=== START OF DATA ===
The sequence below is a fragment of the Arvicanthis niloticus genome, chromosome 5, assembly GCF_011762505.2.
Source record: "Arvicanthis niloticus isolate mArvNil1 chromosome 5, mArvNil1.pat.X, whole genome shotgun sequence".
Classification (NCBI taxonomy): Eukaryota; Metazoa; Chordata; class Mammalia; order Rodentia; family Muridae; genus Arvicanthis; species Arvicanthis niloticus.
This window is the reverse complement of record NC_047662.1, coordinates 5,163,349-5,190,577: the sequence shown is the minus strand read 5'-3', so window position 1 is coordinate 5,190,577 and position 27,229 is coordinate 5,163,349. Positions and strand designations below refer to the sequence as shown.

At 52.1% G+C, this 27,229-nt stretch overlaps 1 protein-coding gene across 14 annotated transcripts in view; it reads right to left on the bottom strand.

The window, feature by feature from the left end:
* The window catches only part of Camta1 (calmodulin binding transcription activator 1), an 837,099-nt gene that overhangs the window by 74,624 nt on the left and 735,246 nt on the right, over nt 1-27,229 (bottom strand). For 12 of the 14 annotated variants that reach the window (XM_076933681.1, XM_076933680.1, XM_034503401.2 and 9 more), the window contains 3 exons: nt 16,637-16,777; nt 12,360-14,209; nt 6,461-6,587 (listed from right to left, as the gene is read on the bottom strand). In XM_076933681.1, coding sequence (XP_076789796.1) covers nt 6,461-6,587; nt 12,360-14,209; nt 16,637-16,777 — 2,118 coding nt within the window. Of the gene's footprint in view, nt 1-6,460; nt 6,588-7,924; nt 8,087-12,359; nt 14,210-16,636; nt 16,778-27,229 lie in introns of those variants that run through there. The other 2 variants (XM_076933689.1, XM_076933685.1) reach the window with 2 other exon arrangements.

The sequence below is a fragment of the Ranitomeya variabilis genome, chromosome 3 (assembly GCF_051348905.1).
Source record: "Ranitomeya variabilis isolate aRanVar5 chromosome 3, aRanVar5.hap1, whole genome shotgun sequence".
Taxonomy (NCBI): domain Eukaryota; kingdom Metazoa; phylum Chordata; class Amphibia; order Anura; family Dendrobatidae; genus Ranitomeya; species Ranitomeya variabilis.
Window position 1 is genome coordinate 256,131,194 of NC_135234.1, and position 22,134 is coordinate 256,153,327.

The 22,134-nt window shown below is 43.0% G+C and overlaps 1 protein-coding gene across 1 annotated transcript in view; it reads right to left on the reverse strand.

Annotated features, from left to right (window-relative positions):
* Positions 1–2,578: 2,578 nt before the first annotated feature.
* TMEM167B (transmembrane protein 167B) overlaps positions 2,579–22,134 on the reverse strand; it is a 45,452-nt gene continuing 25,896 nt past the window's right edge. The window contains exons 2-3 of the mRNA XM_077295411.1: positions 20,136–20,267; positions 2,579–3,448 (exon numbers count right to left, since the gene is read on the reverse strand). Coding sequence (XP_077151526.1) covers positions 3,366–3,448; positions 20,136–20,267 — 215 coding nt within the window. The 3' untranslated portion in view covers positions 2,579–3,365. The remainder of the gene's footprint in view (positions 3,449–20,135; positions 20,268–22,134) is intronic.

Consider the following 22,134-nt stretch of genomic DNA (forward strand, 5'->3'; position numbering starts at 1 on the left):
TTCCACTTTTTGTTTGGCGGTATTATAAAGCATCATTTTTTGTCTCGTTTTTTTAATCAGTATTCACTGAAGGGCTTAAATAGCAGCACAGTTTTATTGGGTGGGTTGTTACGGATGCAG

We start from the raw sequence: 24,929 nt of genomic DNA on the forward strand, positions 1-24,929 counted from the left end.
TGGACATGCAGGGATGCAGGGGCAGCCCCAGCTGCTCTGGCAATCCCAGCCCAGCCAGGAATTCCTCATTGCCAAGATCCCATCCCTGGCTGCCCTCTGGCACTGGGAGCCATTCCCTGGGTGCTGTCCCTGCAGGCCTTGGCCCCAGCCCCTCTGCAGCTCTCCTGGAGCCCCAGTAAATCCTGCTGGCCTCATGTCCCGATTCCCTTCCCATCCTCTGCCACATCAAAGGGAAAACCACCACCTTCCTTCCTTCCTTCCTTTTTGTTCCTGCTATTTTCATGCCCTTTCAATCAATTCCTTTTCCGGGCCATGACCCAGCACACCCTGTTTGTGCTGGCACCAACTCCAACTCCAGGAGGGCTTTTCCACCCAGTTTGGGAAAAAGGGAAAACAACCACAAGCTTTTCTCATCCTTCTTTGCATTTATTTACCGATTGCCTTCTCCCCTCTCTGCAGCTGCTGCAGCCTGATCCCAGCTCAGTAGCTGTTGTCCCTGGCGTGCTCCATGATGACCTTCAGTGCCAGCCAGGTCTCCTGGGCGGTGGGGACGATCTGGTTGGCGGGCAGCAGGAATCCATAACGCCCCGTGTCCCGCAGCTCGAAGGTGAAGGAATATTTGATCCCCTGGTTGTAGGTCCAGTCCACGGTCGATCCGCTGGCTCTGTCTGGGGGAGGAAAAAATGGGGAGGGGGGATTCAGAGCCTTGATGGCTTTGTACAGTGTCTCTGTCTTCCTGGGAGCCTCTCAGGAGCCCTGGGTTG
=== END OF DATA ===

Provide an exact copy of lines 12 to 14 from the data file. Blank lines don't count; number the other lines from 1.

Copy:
The 22,134-nt window shown below is 43.0% G+C and overlaps 1 protein-coding gene across 1 annotated transcript in view; it reads right to left on the reverse strand.

Annotated features, from left to right (window-relative positions):
* Positions 1–2,578: 2,578 nt before the first annotated feature.